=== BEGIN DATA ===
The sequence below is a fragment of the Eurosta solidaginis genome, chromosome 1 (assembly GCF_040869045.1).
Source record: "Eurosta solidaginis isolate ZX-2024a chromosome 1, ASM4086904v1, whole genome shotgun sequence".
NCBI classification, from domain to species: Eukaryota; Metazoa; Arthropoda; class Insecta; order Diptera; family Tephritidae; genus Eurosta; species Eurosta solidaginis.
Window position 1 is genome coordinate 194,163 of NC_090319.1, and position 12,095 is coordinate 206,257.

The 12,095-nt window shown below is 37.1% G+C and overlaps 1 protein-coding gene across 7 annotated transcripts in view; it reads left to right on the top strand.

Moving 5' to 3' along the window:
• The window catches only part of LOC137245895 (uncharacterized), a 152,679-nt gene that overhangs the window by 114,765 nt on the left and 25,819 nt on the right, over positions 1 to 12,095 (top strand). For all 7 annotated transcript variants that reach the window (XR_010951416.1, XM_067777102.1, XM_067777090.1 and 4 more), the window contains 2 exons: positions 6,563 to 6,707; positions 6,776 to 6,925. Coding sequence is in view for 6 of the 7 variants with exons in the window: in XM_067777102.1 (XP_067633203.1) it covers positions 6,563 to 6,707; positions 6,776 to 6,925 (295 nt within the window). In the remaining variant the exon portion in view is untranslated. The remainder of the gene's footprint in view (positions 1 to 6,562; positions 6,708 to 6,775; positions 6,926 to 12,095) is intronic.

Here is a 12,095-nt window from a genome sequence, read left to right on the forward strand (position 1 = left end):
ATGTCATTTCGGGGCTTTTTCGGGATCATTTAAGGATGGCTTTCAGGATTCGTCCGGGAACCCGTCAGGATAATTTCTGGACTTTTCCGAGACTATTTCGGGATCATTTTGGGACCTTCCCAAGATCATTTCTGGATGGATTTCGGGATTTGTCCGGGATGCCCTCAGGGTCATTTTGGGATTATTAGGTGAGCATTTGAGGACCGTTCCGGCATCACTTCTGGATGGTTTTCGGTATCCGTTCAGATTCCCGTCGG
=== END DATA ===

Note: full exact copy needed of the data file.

The sequence below is a fragment of the Eurosta solidaginis genome, chromosome 1 (assembly GCF_040869045.1).
Source record: "Eurosta solidaginis isolate ZX-2024a chromosome 1, ASM4086904v1, whole genome shotgun sequence".
NCBI classification, from domain to species: Eukaryota; Metazoa; Arthropoda; class Insecta; order Diptera; family Tephritidae; genus Eurosta; species Eurosta solidaginis.
Window position 1 is genome coordinate 194,163 of NC_090319.1, and position 12,095 is coordinate 206,257.

The 12,095-nt window shown below is 37.1% G+C and overlaps 1 protein-coding gene across 7 annotated transcripts in view; it reads left to right on the top strand.

Moving 5' to 3' along the window:
• The window catches only part of LOC137245895 (uncharacterized), a 152,679-nt gene that overhangs the window by 114,765 nt on the left and 25,819 nt on the right, over positions 1 to 12,095 (top strand). For all 7 annotated transcript variants that reach the window (XR_010951416.1, XM_067777102.1, XM_067777090.1 and 4 more), the window contains 2 exons: positions 6,563 to 6,707; positions 6,776 to 6,925. Coding sequence is in view for 6 of the 7 variants with exons in the window: in XM_067777102.1 (XP_067633203.1) it covers positions 6,563 to 6,707; positions 6,776 to 6,925 (295 nt within the window). In the remaining variant the exon portion in view is untranslated. The remainder of the gene's footprint in view (positions 1 to 6,562; positions 6,708 to 6,775; positions 6,926 to 12,095) is intronic.

Here is a 12,095-nt window from a genome sequence, read left to right on the forward strand (position 1 = left end):
ATGTCATTTCGGGGCTTTTTCGGGATCATTTAAGGATGGCTTTCAGGATTCGTCCGGGAACCCGTCAGGATAATTTCTGGACTTTTCCGAGACTATTTCGGGATCATTTTGGGACCTTCCCAAGATCATTTCTGGATGGATTTCGGGATTTGTCCGGGATGCCCTCAGGGTCATTTTGGGATTATTAGGTGAGCATTTGAGGACCGTTCCGGCATCACTTCTGGATGGTTTTCGGTATCCGTTCAGATTCCCGTCGG